It got even better for Ulster as Cathal McDaid took their 4th consecutive starter, identifying a still from Twin Peaks for the second picture starter. Three other examples of feature film directors working on the small screen provided 5 points and took them to 90. Now, I’m sorry, but you just can’t sit back on a question which says ‘spacecraft’ and ‘Yuri Gagarin’. That’s a gimme, and their should have been a buzzer race. Sadly for Ulster Kate Ritchie took a complete guess with ‘soyuz’ , while Matt Hazell was if anything even further away with Mir. Sorry guys, but first man in space – Vostok 1, and you should know it. James Devine-Stoneman decided that Ulster had seen quite enough of the ball now, and answered correctly that the Southernmost point of the Indian peninsula is in Tamil Nadu. The Danish author Karen Blixen brought a further five points. Kate Ritchie practically leapt out of her chair in her haste to identify formaldehyde for the next starter. This brought Ulster to triple figures, which had looked unlikely at one point. Cities of the UK brought them to within 55 points of the leaders, but so little time remained. What slim chance remained for Ulster was stamped out by the St. John’s’ skipper, as he provided the term Lemma for the next starter. John Pym bonuses saw the Cambridge side stretch their lead again. Still, Matthew Milliken won the buzzer race to identify “The Raven” by Edgar Allen Poe. Italian composers offered me but little, but allowed Ulster to add a further 5 points to their score. That was it. At the gong, St. John’s had won by 185 to 130.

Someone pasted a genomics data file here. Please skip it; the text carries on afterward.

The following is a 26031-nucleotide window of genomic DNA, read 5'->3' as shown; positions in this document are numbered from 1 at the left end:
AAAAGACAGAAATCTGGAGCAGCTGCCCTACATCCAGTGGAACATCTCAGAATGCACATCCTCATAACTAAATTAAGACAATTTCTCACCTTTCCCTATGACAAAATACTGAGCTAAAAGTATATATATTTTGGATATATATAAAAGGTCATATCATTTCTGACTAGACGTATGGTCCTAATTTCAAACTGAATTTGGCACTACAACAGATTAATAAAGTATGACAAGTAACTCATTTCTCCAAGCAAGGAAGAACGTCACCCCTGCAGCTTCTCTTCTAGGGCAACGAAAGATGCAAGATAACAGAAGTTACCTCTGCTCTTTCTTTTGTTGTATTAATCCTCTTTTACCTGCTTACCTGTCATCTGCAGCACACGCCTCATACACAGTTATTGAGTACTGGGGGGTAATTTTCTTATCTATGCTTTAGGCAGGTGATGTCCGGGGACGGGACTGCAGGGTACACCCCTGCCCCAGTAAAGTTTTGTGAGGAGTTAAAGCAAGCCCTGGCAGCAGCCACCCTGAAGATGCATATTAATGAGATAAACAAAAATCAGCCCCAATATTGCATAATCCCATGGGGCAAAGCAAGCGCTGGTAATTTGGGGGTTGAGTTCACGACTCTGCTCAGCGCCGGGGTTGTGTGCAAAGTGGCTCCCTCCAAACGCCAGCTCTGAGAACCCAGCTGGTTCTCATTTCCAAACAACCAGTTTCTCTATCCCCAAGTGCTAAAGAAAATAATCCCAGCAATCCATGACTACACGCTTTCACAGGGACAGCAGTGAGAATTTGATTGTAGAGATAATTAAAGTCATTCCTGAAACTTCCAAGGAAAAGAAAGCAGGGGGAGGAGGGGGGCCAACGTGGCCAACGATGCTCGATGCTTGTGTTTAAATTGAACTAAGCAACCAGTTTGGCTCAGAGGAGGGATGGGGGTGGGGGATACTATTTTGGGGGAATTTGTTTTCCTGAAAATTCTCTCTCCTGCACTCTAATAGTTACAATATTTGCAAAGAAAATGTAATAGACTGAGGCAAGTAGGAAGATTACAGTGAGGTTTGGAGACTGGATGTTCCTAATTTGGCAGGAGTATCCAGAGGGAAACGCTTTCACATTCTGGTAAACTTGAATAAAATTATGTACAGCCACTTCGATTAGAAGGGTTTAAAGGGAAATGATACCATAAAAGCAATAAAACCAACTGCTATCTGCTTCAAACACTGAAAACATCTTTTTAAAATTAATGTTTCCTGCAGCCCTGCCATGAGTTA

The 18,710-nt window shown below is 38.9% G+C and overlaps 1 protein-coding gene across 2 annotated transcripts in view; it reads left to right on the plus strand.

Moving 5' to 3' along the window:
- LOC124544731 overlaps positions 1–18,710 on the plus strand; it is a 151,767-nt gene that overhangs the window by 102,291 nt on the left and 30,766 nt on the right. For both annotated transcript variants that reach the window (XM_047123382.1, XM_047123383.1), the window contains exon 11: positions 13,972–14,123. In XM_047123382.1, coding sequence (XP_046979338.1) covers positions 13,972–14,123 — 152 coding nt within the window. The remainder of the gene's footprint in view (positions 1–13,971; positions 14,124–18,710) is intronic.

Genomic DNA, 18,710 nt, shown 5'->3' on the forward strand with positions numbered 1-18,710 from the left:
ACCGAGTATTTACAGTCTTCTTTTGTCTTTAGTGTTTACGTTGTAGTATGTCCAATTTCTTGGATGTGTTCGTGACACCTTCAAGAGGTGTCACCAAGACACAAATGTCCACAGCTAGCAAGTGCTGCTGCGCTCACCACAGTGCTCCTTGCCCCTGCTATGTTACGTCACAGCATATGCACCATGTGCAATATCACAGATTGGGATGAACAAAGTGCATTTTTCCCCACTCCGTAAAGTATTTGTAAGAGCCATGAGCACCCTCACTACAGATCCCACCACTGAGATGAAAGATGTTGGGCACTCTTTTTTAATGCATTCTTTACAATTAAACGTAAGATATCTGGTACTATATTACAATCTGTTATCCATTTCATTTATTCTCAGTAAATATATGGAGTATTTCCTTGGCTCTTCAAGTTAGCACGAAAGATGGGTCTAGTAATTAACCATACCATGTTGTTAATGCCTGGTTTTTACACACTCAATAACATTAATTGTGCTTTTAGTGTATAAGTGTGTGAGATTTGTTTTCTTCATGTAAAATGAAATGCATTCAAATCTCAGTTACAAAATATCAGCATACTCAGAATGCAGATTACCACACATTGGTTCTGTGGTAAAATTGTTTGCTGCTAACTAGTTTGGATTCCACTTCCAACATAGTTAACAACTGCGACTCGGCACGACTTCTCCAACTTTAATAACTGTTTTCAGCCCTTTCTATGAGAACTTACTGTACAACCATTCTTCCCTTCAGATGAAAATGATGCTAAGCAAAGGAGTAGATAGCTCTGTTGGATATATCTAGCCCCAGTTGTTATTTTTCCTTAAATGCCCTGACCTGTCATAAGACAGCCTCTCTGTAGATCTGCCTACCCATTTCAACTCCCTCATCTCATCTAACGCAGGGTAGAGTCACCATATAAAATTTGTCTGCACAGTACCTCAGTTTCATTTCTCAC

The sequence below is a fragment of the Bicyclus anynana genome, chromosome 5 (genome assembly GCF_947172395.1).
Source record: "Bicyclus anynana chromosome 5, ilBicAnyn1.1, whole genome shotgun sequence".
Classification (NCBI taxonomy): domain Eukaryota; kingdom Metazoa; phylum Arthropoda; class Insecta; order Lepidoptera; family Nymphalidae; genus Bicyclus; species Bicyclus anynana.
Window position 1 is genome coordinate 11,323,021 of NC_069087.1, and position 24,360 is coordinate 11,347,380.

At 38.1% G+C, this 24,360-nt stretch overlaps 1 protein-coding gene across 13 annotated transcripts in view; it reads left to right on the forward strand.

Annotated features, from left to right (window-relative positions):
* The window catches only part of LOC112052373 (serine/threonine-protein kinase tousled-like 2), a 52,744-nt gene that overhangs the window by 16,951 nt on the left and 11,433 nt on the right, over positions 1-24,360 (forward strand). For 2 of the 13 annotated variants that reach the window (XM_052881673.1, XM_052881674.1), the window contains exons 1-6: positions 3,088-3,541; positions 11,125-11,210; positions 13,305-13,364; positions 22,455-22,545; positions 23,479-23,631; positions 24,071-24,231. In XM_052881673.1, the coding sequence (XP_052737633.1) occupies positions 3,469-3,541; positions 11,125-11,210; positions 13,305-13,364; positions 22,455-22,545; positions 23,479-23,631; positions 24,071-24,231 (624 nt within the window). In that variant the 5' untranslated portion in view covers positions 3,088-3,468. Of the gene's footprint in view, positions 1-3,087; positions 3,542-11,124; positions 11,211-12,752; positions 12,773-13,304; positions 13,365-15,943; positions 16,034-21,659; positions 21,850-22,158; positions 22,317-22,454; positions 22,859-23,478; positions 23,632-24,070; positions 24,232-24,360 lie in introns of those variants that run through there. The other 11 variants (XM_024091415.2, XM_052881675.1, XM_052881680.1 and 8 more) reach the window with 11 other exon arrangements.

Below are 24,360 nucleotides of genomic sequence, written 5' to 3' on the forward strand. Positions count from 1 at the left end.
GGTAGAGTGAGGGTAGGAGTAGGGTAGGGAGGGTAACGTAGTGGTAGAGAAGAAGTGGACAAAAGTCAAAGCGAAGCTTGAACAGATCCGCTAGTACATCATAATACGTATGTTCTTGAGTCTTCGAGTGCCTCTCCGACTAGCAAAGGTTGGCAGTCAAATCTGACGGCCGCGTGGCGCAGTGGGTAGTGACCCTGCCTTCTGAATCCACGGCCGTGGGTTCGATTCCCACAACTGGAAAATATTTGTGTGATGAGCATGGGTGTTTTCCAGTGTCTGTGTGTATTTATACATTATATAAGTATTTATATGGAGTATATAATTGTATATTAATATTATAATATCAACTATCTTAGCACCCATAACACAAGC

A curious contest that. For the first half, St. John’s looked like world beaters, but then what happened afterwards suggested that they had been shooting at an open goal. John-Clark Levin and Rosie McKeown completely buzzed Ulster out of the game during the first 15 minutes or more. Yet when Ulster finally started to throw caution to the wind they at least matched them, and actually had the better of the second half. Well played, though, St. John’s, and as for Ulster, if they play their next match the way that they played the second part of this one, then they’re still not out of it by any means.
Jeremy Paxman Watch
I was keeping an eye open in this one, for Jez has made a habit of directing jibes towards Ulster in their previous contests. Maybe this was just due to their difficulty in finding buzzer range, but he was remarkably subdued, not even telling them that there was plenty of time to come back, and just smiling when cheers greeted their first starter, which he simply acknowledged with ‘Okay, you’re off the mark.” Jez was enjoying this contest, openly chuckling when Ulster considered both Alaska and Hawaii for one of the volcano bonuses, and zagged when they should have zigged, causing Matthew Milliken to splutter.
Interesting Fact That I Didn’t Already Know Of The Week
Right – now by no means did I already know everything in this week’s show, nothing like. However I can’t say that any specific fact jumped out at me this week. Sorry.